I approached Ryan McGinley with the idea. It kind of emulates his portraits where he had people holding live animals around their necks. But I saw myself with a man doing it. I asked if he’d be up for it and he totally was and he’s lovely. I think this album for me, in terms of style, is much more direct and quite bold and stripped back in some ways. The vocals are really upfront. It’s quite minimal, really. I kind of was stripping away the millions of layers of reverb and washes of things and the mist and the fog. I wanted to be really upfront, especially vocally. The vocals are up really loud and I wanted it to feel really intimate for the listener. They’re really hearing me really close. So for the visual aspect, I wanted to emulate that. There’s been a lot of token mysticism around, you know? Lots of people who aren’t really that soulful are using feathers and glitter to try to make out that they’re really deep. I was disenchanted with the broad use of these things to represent something. I thought it had lost it’s meaning. I’ve always been a fan of raw women that don’t shave their armpits, like Patti Smith and PJ Harvey. People who are really super upfront and not wearing any makeup, not photoshopping, not lipglossing, not being sexual. Women nowadays have got such a difficult thing to aspire to if we’re to keep aspiring to the fake tanned, photoshopped, silicon bodies that are supposedly real but have been morphed by computers. I think it’s so hard, for young girls especially, to be aspiring to have this perfect idea of what the world now thinks a woman should look like. For me, I said I don’t want any makeup, I don’t want any retouching, I just want to stand there with a man on my shoulders. That’s what it’s about, that picture. What’s the relationship between us? How does it make you feel when you see it?

Yeah, so it makes sense for you both to be nude in the photograph.
Ryan McGinley’s style is working with the naked body. For me, clothes and things you put on your body mean so much. I was at a loss as to what I could wear that wouldn’t imply something. We’re so visually sophisticated nowadays, even if you wear a sack, it’s going to imply something. I was just thinking, “Where’s the point that you can’t strip it back any more?” and that was it.

There are more characters on this album. “Laura,” “The Haunted Man,” “Marilyn,” “Deep Sea Diver.” Can you tell me a little bit about any of these characters?
I don’t know why I do that. I love the idea of names. There’s something romantic and almost filmic about having these people with names who I sing about. They are people that are personal to me and sometimes they’re made up characters. “Laura” is actually about a really close friend of mine, but that’s not her name. It probably hearkens back to when I used to listen to The Velvet Underground and Lou Reed. He always had, like, “Caroline Says” songs. It’s kind of a ‘70s thing, I guess. Like “Sweet Caroline,” “Mandy,” those sort of "Tiny Dancer" heroines.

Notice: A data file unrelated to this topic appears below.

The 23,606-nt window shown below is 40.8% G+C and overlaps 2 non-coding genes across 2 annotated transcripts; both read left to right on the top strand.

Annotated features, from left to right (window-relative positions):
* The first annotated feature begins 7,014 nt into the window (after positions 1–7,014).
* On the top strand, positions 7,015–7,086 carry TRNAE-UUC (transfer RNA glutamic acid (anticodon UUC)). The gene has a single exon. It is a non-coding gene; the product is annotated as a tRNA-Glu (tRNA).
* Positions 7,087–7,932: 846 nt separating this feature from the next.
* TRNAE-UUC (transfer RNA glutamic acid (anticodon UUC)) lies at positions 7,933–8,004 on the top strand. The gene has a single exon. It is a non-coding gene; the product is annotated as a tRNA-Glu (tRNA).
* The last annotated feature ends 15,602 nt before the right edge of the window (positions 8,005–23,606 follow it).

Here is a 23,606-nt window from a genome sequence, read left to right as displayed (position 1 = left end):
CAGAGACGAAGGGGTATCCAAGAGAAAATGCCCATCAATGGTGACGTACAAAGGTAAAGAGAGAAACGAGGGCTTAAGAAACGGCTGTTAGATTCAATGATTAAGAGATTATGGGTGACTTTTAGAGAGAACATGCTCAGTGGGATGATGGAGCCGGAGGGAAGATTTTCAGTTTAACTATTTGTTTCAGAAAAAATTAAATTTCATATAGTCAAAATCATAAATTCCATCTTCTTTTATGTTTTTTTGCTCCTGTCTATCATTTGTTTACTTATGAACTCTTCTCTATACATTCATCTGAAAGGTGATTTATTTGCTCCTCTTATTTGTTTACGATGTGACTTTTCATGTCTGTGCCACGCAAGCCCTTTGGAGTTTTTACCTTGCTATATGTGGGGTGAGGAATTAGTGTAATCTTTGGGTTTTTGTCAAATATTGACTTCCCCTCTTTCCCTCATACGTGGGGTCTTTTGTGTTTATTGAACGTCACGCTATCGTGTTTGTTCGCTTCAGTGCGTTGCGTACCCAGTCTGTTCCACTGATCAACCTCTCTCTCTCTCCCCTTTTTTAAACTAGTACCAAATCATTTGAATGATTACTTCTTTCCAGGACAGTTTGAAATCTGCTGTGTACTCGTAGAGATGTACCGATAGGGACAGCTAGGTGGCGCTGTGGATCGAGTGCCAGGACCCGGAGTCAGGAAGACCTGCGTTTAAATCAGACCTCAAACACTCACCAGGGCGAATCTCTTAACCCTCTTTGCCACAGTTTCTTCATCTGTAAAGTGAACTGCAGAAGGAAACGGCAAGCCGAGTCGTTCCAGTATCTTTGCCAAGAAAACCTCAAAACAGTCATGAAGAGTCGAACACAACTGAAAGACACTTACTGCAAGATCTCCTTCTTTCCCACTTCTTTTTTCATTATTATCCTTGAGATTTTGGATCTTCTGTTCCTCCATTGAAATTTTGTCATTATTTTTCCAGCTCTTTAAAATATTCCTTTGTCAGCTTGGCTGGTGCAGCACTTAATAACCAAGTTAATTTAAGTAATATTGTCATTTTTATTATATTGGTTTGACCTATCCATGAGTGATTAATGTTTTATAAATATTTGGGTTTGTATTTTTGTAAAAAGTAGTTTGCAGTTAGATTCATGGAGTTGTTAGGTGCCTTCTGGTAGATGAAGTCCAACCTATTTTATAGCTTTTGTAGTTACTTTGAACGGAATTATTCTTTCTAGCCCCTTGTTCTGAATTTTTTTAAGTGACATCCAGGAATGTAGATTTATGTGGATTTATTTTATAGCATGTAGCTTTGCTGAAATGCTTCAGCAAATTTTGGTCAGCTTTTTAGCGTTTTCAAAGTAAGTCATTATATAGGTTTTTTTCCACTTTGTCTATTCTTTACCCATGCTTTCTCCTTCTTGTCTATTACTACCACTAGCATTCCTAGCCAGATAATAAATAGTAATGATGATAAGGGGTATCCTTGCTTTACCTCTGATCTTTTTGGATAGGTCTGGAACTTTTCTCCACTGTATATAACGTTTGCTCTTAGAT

How do you decide on a new name for these characters that are personal to you?
When I’ve written songs about people I know, it’s never really completely specifically about them. The song takes on its own story. It transforms into something that I think is more universal and other people can take for themselves. If you kept it so completely personal to you, the universal nature of the song wouldn’t be so poignant.

Would you say there are connections between The Haunted Man characters and those from your past albums?
Probably. I feel like each album is its own universe. I think there are threads and things that connect them. So maybe Sarah from the first album is linked to Pearl is linked to Laura. They’re all these tragic females. On the outside, they try to be beautiful, but there’s a darkness there.

Is there anything you’ve been recently working on?
I’m working on a dance film. I did six months of choreography with this guy in London who’s a dancer there. We’re working on a film piece, which I hope to get budget or funding for, for “The Haunted Man” song. It’s a seven-minute film. We’ve been working on choreography for a big group of men and a big group of women. We’re going to film it outside on the coast of England.

Are you going to tour the US soon?
Yes, in January and February we’re going to do a major cities tour!

You can pre-order The Haunted Man at the and check out her European tour dates!